All canals lead to the fairytale city of Venice following the extravagant wedding of George Clooney and Amal Alamuddin. But you don't need an A-list bank balance to visit.
The Eiffel Tower wilted just a little when George Clooney and Amal Alamuddin announced to the world that they were to wed in Venice, Italy.
The Hollywood actor — long touted as one of the world’s most eligible bachelors — had vowed he wouldn’t be walking down the aisle again after the failure of his first marriage.
But when his heart was won by the human rights lawyer, they didn’t opt for Paris, the so-called city of love.
Instead they turned to Italy, the country where they had met, to start their life together as man and wife.
And who could argue that Venice isn’t every bit as romantic as the French capital?
In fact, with its narrow cobblestone streets and labyrinth of canals, it is a much more intimate setting than the bustling streets of Paris.
Granted, last weekend was anything but intimate as Hollywood A-listers descended on the city for the nuptials, which were reported to cost upwards of €2.5m.
Images of Clooney on his way to the ceremony via water taxi — while followed by a trail of papparazzi and Hollywood royalty — were published around the world.
The couple were photographed at every step of the way, from the moment they first arrived in the city, until they wed at a party in front of their friends, and later when they went on to make it official at a civil ceremony.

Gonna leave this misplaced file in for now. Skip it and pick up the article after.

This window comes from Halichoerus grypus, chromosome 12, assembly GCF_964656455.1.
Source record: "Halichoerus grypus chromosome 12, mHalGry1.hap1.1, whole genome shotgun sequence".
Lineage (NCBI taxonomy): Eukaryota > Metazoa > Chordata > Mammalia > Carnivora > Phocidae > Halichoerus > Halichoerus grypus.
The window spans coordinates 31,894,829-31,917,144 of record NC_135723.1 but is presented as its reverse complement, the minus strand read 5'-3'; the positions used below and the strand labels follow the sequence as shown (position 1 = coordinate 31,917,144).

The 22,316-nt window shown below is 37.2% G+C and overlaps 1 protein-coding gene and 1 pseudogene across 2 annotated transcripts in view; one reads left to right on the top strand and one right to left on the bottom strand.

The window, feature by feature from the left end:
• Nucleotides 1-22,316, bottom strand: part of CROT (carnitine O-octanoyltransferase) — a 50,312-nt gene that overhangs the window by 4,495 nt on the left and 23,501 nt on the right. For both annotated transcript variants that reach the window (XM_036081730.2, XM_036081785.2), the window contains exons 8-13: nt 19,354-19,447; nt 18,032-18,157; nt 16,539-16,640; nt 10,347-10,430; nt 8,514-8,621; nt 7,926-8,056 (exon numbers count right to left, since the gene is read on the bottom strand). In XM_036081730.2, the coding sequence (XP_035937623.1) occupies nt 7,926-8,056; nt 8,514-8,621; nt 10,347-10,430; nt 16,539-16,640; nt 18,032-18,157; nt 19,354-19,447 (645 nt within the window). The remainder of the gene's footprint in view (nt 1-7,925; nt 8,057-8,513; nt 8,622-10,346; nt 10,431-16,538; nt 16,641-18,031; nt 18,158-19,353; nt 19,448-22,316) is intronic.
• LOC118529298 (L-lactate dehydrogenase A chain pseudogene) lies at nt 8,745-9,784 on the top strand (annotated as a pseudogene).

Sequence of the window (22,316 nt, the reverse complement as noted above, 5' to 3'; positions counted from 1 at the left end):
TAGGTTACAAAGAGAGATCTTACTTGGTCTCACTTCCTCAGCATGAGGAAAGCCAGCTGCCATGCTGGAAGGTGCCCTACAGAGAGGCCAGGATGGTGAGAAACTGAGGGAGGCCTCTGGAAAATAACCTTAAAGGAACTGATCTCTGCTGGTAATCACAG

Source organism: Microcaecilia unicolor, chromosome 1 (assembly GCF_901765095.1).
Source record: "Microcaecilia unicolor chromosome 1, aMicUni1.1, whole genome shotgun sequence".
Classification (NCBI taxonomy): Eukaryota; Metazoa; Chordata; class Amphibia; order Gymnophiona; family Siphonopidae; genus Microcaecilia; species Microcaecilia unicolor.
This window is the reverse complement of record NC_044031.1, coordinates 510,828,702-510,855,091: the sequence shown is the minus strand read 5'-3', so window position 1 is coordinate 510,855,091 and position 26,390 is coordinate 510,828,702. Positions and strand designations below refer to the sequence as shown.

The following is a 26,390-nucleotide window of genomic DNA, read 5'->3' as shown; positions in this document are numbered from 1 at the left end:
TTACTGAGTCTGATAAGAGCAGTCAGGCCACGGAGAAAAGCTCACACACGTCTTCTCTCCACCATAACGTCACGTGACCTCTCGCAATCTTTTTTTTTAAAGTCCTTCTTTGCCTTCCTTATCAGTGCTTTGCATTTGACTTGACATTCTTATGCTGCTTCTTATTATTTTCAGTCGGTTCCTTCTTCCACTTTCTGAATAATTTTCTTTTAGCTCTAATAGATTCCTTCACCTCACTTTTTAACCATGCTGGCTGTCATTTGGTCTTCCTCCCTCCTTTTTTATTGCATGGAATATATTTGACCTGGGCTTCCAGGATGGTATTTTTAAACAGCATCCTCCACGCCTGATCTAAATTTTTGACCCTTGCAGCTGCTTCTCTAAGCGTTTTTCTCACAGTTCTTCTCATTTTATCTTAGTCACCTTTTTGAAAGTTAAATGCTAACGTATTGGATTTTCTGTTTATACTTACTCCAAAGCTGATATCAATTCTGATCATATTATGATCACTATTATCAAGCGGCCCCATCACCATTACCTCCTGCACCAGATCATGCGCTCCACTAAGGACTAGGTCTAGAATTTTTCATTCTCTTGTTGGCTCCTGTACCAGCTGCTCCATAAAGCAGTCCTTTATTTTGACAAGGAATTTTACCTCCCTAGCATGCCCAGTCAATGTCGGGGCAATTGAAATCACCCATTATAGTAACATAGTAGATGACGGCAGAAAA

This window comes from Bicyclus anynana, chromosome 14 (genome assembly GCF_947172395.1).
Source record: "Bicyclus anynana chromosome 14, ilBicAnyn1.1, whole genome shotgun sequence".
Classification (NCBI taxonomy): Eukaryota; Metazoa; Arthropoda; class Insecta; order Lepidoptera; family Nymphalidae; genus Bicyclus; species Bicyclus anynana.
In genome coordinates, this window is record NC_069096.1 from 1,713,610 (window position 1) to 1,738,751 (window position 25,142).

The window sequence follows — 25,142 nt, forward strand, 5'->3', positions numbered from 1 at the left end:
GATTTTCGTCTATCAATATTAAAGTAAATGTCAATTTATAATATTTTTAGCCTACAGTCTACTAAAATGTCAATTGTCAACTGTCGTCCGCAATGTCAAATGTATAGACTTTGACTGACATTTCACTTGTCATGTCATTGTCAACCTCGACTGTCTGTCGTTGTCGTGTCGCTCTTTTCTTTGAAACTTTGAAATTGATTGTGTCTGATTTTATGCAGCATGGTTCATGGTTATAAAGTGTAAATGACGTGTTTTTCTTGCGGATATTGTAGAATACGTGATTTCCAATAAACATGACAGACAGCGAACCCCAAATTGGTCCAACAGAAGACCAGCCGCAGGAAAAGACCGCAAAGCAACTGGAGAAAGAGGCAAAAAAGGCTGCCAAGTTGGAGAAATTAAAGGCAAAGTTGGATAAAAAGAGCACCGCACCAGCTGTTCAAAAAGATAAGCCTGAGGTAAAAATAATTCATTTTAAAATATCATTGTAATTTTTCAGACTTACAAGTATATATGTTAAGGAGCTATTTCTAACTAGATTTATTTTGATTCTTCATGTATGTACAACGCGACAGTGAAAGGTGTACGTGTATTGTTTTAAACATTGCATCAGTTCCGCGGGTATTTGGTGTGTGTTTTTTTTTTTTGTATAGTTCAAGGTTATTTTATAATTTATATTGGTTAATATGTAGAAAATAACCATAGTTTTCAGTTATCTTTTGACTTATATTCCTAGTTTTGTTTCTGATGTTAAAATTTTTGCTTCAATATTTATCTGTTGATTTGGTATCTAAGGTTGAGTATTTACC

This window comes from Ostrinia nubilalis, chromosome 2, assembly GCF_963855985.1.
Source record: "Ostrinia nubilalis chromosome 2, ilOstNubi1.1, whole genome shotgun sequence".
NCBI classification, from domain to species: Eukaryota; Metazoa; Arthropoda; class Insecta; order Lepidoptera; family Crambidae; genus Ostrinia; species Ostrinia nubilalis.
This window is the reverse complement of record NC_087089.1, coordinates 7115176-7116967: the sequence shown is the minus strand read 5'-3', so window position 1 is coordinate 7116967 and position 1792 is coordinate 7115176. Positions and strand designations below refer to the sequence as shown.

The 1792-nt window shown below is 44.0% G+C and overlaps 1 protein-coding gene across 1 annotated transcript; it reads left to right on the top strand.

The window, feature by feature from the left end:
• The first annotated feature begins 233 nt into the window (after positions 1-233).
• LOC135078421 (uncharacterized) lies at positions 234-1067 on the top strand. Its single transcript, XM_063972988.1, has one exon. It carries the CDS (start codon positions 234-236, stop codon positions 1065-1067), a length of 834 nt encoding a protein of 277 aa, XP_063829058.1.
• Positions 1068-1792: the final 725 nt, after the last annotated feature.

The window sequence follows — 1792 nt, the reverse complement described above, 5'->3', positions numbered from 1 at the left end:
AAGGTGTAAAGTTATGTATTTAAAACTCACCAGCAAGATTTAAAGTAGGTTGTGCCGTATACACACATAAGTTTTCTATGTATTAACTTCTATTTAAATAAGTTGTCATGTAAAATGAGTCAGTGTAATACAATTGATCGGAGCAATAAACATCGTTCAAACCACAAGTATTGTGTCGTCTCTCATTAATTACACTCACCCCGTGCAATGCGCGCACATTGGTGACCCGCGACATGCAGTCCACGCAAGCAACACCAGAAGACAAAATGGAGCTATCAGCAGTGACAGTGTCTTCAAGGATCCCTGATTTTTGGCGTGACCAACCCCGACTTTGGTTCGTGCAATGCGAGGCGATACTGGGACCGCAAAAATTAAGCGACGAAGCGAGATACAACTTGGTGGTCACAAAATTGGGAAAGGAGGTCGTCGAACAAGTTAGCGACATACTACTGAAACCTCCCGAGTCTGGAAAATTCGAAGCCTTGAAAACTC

But in reality, you don’t need to be joined by Bono, Matt Damon and Cindy Crawford to feel that there is something very, very special about this city.
Situated in northeastern Italy, it was built on 118 small islands in marshy lagoon which are separated by canals and linked by bridges.
The World Heritage Site has long been renowned for its architecture and artworks. The city’s buildings are constructed on closely spaced wooden piles which are still intact after centuries of submersion. Submerged in water in oxygen-poor conditions, the wood does not decay as it would on the surface. Remarkably, the buildings of brick and stone still sit poised on these wooden stilts.
While some complain that it has lost its allure — overcrowded, smelly canals, overpriced restaurants — it is important to remember that Venice is still a living, breathing city. Home to over 60,000 full-time residents, daily life goes on much the same as it has for generations, with neighbours greeting each other as they stop outside their front door, and washing hanging from lines above the canals.
Still, thousands flock there each day to wander through its streets and it’s easy to see why. From the moment you step outside the arrivals gates at Marco Polo airport, you’re in a place that is like no other. Yes, it’s touristy. But touristy doesn’t always mean bad — it just means that others have also realised there’s something special about it and want to experience it, too.
Following a short walk from the airport, you can jump aboard a water taxi which will zip you across the lagoon, between the myriad islands, and drop you at the door of your hotel. At €100 it’s not the cheapest taxi ride you’ll ever take — but where else in the world can you take a boat ride from the airport to your hotel and feel like a film star en route?
Luxury hotels abound, with the original Bauer Hotel often named as one of the best. Since first opening its doors in 1880, it has always been at the centre of Venetian life and has been frequented by stars including Daniel Craig and Al Pacino.